When Indigenous Peoples claim rights to self-government, land, and cultural autonomy—the primary items in a collection of indigenous rights—are they asking for exceptional benefits or special rights from their surrounding nation state? For most nation-states and international agencies, including the Declaration on the Rights of Indigenous Peoples, indigenous nations must live within the laws and institutions of their host nation states.
The arguments of exceptionalism and special rights are red flags for the view that Indigenous Peoples have citizenship rights as all other citizens within the nation state, but indigenous rights violate the political and legal equality laws and values. Exceptions and special rights are singled out for reversal in court cases and legislation, since they are contrary to the main premise of equal rights for all national citizens. In this view, Indigenous Peoples are entitled to the rights of citizens that all other citizens have, and no more. This is the premise of the Declaration and the practice of most nation states around the world.
Indigenous Peoples, however, do not agree that the label of special rights or exceptional rights should be applied to indigenous rights. Indigenous Peoples in the U.S., Canada, New Zealand, and elsewhere reject an assimilationist version of national citizenship, they do not reject national loyalty or citizenship rights. Indigenous Peoples live outside mainstream society, government, and culture, often by choice, and by cultural and political commitment. As individuals, Indigenous Peoples often resist participation in mainstream culture and institutions, and prefer to establish relations with nation states through collective national or community organizations.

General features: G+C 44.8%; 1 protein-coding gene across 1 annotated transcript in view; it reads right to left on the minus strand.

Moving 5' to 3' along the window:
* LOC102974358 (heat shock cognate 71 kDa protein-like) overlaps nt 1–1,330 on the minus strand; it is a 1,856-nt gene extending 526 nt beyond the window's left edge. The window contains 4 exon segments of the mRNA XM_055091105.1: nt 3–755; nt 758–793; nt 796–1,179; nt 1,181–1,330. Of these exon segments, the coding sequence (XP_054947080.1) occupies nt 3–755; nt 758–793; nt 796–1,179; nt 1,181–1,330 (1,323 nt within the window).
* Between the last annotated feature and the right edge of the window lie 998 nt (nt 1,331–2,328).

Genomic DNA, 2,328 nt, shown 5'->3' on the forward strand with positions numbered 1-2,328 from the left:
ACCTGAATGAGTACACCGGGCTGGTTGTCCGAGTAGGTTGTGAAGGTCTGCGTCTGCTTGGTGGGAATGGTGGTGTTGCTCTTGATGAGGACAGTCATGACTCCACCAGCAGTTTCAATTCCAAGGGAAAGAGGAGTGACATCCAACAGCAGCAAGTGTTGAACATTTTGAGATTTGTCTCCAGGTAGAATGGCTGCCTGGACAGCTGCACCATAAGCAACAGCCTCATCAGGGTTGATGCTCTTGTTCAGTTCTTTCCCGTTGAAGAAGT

From the indigenous point of view, indigenous cultures, governmental institutions, and territories existed long before the formation of nation states. Most indigenous nations have not voluntarily surrendered their inherent claims to land and self-governments. Indigenous Peoples are usually not parties to the construction of constitutions of nation states, and usually are not citizens by consent. Most Indigenous Peoples are nation state citizens only by the declarations or legislative mandates of a nation state, which individualizes them as citizens and negates their commitments to indigenous nations. Because nation states offers or requirements of national citizenship usually requires loss of collective indigenous identities, Indigenous Peoples have moved to conserve and support collective identities and commitments.
Contemporary nation states and international agencies do not have mechanisms to recognize the political and territorial claims of indigenous nations. Current arguments say indigenous claims to self-government, land, and cultural autonomy, are forms of exceptionalism or special rights, since such claims put indigenous claims outside the constitution or laws of the nation state. Indigenous claims to self-government and territory are discriminatory since no other nation state citizens have similar rights. Indigenous Peoples live in worlds that are inherently engaged in processes of varying incompatible dual citizenships, dual nationalities, dual cultural relations, and dual societal membership.
When two nations have starkly contrasting conceptual frameworks for understanding law, government, land title, and whose institutional makeups lack sufficiently overlapping meanings to permit reconciliation or integration of national memberships or collectivities, then they are institutionally incommensurable. For example, in the U.S., states that joined the union were institutionally commensurable. Indian nations that persist outside the union are not commensurable with the United States social order on a variety of language, territorial, governmental and cultural grounds.
Under current theory and practice within liberal democratic nation states, Indigenous nations are not commensurable within nation states as politically autonomous collectivities, although Indigenous Peoples are acceptable as individual citizens or as groups of citizens. While Indigenous Peoples hold onto collective forms of community and nation, nation states will not entirely integrate Indigenous Peoples or support their deepest values of self-government, territory, and cultural autonomy. Nation states need to recognize, welcome, and support indigenous goals and rights, which should create greater economic, political and cultural understanding and mutual benefits.